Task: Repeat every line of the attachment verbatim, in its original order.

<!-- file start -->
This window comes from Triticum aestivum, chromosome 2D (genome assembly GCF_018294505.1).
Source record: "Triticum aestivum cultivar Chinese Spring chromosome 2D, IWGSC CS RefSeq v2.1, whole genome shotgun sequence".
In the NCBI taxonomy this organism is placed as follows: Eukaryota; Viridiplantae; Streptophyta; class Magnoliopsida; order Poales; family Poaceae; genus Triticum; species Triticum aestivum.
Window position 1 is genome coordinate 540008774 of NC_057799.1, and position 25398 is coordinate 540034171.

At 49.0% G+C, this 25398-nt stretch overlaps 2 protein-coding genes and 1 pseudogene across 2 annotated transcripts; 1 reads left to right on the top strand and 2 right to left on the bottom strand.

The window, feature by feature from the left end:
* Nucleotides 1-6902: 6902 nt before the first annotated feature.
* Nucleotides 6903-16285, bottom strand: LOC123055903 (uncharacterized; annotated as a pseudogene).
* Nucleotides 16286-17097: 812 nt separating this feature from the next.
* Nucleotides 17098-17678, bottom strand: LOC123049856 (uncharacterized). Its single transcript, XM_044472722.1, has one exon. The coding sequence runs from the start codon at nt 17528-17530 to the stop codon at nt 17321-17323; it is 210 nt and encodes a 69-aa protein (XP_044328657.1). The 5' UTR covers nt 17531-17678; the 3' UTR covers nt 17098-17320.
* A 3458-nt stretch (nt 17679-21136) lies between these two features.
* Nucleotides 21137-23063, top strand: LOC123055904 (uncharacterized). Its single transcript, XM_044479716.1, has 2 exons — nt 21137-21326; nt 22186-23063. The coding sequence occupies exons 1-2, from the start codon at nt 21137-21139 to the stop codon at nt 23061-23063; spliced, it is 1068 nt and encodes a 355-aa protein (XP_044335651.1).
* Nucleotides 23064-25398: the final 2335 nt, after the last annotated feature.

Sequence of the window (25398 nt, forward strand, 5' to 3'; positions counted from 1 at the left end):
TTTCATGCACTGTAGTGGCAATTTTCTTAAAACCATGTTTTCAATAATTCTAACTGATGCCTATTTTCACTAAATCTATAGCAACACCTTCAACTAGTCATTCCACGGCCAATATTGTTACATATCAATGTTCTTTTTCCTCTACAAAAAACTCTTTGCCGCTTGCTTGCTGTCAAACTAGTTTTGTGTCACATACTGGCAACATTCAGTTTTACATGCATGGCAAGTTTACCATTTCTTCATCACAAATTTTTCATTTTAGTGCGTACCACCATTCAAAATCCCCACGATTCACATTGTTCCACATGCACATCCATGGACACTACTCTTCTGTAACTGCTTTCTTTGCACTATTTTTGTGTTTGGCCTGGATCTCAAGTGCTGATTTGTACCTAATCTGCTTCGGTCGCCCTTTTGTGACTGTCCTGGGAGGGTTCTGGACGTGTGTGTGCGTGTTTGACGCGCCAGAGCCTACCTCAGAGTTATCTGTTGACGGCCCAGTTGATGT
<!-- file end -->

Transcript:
This window comes from Triticum aestivum, chromosome 2D (genome assembly GCF_018294505.1).
Source record: "Triticum aestivum cultivar Chinese Spring chromosome 2D, IWGSC CS RefSeq v2.1, whole genome shotgun sequence".
In the NCBI taxonomy this organism is placed as follows: Eukaryota; Viridiplantae; Streptophyta; class Magnoliopsida; order Poales; family Poaceae; genus Triticum; species Triticum aestivum.
Window position 1 is genome coordinate 540008774 of NC_057799.1, and position 25398 is coordinate 540034171.

At 49.0% G+C, this 25398-nt stretch overlaps 2 protein-coding genes and 1 pseudogene across 2 annotated transcripts; 1 reads left to right on the top strand and 2 right to left on the bottom strand.

The window, feature by feature from the left end:
* Nucleotides 1-6902: 6902 nt before the first annotated feature.
* Nucleotides 6903-16285, bottom strand: LOC123055903 (uncharacterized; annotated as a pseudogene).
* Nucleotides 16286-17097: 812 nt separating this feature from the next.
* Nucleotides 17098-17678, bottom strand: LOC123049856 (uncharacterized). Its single transcript, XM_044472722.1, has one exon. The coding sequence runs from the start codon at nt 17528-17530 to the stop codon at nt 17321-17323; it is 210 nt and encodes a 69-aa protein (XP_044328657.1). The 5' UTR covers nt 17531-17678; the 3' UTR covers nt 17098-17320.
* A 3458-nt stretch (nt 17679-21136) lies between these two features.
* Nucleotides 21137-23063, top strand: LOC123055904 (uncharacterized). Its single transcript, XM_044479716.1, has 2 exons — nt 21137-21326; nt 22186-23063. The coding sequence occupies exons 1-2, from the start codon at nt 21137-21139 to the stop codon at nt 23061-23063; spliced, it is 1068 nt and encodes a 355-aa protein (XP_044335651.1).
* Nucleotides 23064-25398: the final 2335 nt, after the last annotated feature.

Sequence of the window (25398 nt, forward strand, 5' to 3'; positions counted from 1 at the left end):
TTTCATGCACTGTAGTGGCAATTTTCTTAAAACCATGTTTTCAATAATTCTAACTGATGCCTATTTTCACTAAATCTATAGCAACACCTTCAACTAGTCATTCCACGGCCAATATTGTTACATATCAATGTTCTTTTTCCTCTACAAAAAACTCTTTGCCGCTTGCTTGCTGTCAAACTAGTTTTGTGTCACATACTGGCAACATTCAGTTTTACATGCATGGCAAGTTTACCATTTCTTCATCACAAATTTTTCATTTTAGTGCGTACCACCATTCAAAATCCCCACGATTCACATTGTTCCACATGCACATCCATGGACACTACTCTTCTGTAACTGCTTTCTTTGCACTATTTTTGTGTTTGGCCTGGATCTCAAGTGCTGATTTGTACCTAATCTGCTTCGGTCGCCCTTTTGTGACTGTCCTGGGAGGGTTCTGGACGTGTGTGTGCGTGTTTGACGCGCCAGAGCCTACCTCAGAGTTATCTGTTGACGGCCCAGTTGATGT